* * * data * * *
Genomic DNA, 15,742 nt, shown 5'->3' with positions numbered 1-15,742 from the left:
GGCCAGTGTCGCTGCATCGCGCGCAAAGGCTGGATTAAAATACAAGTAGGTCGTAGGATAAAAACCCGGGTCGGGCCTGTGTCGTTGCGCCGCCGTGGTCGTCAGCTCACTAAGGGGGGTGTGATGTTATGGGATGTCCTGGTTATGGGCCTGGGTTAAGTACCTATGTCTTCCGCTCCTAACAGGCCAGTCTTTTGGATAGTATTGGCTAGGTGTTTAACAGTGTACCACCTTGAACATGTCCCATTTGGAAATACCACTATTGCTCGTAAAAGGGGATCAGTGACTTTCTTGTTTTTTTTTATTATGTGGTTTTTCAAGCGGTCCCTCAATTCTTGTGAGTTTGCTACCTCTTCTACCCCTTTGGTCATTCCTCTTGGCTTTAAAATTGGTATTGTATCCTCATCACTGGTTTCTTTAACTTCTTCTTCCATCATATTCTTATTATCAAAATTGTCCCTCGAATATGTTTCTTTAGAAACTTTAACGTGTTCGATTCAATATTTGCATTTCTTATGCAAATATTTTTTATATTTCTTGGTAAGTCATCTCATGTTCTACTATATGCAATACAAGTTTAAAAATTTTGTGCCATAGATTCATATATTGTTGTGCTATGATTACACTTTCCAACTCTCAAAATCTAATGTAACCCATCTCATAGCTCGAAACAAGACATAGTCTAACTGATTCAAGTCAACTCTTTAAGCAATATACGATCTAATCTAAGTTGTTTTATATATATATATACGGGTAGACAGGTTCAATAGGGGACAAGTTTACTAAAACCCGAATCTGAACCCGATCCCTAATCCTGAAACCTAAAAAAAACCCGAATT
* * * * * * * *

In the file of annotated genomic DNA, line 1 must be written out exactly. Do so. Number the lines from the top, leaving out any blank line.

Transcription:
Genomic DNA, 15,742 nt, shown 5'->3' with positions numbered 1-15,742 from the left: